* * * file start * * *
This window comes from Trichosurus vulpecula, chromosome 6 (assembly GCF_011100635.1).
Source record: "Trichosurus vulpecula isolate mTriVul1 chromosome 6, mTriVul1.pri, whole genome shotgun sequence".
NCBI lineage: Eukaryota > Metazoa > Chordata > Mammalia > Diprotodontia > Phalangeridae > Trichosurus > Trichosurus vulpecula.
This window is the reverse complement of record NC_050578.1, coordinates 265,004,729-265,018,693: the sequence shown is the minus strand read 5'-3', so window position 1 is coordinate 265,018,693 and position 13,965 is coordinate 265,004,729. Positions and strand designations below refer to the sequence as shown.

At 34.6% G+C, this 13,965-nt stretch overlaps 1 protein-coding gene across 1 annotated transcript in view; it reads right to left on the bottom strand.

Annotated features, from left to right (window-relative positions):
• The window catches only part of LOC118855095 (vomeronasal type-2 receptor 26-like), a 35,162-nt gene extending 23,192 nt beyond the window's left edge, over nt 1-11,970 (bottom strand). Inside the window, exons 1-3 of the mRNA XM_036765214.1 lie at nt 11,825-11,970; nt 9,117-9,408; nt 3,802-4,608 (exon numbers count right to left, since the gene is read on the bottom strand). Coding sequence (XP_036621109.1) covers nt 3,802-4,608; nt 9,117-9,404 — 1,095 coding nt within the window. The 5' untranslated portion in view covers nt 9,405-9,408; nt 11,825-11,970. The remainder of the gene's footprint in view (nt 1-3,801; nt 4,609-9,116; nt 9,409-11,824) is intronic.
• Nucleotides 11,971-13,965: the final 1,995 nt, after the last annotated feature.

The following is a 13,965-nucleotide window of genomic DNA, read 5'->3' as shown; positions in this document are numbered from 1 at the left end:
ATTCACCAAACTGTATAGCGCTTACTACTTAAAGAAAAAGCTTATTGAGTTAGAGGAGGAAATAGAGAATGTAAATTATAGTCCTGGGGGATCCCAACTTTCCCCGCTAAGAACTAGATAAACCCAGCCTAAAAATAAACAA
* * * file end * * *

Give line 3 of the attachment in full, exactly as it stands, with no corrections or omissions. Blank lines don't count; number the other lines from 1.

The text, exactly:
NCBI lineage: Eukaryota > Metazoa > Chordata > Mammalia > Diprotodontia > Phalangeridae > Trichosurus > Trichosurus vulpecula.